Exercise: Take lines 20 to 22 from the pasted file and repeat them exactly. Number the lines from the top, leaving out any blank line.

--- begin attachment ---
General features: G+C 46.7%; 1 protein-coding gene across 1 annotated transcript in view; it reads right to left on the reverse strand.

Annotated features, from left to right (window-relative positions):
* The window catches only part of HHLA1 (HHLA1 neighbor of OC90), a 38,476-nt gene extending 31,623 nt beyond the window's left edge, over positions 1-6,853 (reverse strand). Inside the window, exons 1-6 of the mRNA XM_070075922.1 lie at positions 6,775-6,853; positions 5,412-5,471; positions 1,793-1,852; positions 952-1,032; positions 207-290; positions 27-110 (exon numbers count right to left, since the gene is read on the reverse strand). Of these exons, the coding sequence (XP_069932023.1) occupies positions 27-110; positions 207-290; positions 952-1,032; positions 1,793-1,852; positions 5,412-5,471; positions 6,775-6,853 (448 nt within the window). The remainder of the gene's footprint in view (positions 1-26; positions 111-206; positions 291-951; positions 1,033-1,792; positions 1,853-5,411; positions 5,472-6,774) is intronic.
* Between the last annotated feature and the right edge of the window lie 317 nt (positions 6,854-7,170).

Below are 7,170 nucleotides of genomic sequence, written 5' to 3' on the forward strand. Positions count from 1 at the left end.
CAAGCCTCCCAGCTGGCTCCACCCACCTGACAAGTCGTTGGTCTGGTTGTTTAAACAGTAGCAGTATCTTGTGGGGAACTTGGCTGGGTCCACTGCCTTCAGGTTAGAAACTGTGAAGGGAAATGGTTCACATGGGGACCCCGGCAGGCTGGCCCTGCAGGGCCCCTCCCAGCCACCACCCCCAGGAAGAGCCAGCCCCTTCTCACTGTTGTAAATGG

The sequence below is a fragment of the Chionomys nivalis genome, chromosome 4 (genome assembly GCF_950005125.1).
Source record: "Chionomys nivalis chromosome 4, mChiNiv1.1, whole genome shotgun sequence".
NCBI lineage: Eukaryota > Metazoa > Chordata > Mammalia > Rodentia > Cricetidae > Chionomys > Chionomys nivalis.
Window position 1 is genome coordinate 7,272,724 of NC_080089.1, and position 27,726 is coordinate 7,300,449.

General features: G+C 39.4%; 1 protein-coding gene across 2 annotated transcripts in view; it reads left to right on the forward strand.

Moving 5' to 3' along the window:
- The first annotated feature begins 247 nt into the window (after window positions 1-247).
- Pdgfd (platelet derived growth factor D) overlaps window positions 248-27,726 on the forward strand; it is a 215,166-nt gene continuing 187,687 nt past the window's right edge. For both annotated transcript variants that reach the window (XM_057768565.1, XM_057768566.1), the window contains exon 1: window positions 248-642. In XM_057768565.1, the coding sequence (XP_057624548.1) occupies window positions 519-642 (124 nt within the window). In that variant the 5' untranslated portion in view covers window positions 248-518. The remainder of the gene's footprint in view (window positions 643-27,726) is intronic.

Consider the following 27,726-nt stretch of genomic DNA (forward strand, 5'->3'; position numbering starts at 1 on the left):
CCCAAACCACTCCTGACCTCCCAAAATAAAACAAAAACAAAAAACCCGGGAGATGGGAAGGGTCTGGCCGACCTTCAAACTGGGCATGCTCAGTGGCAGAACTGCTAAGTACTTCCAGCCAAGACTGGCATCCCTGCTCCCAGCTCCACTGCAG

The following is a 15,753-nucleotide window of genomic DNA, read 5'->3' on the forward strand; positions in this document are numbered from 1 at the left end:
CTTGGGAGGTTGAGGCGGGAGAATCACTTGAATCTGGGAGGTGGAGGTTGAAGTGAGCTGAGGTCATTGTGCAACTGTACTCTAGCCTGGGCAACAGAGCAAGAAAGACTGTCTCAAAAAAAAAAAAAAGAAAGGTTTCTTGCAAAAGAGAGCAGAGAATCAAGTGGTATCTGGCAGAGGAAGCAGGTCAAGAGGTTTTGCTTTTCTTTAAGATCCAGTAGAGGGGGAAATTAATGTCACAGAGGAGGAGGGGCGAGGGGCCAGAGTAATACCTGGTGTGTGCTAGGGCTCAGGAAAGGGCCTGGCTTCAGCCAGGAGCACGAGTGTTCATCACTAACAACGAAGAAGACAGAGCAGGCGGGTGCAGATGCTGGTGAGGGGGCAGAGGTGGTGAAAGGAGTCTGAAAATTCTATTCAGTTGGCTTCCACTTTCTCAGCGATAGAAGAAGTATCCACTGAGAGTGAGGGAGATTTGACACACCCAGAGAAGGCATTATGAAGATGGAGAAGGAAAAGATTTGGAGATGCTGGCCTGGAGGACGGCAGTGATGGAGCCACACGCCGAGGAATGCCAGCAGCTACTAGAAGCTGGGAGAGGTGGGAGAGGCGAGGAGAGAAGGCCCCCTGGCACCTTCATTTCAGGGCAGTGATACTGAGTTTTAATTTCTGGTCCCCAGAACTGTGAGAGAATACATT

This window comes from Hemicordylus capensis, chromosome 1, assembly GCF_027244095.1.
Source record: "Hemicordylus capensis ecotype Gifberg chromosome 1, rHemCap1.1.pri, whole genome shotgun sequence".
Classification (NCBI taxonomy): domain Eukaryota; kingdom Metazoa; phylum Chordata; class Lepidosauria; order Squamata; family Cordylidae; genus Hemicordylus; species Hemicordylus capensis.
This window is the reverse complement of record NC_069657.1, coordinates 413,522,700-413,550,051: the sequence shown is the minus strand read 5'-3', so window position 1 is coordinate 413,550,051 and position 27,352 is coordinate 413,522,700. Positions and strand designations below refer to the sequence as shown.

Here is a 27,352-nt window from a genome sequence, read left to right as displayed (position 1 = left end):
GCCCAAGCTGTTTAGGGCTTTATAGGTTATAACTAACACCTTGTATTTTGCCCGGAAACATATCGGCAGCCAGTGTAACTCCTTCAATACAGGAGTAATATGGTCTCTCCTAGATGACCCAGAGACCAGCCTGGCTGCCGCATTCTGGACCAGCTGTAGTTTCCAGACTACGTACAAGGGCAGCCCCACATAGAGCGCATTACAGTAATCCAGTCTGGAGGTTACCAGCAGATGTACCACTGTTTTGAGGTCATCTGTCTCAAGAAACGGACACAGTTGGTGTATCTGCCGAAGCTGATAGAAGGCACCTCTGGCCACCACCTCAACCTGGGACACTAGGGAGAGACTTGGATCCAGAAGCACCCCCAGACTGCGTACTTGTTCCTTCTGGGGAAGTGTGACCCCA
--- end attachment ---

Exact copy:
Source record: "Hemicordylus capensis ecotype Gifberg chromosome 1, rHemCap1.1.pri, whole genome shotgun sequence".
Classification (NCBI taxonomy): domain Eukaryota; kingdom Metazoa; phylum Chordata; class Lepidosauria; order Squamata; family Cordylidae; genus Hemicordylus; species Hemicordylus capensis.
This window is the reverse complement of record NC_069657.1, coordinates 413,522,700-413,550,051: the sequence shown is the minus strand read 5'-3', so window position 1 is coordinate 413,550,051 and position 27,352 is coordinate 413,522,700. Positions and strand designations below refer to the sequence as shown.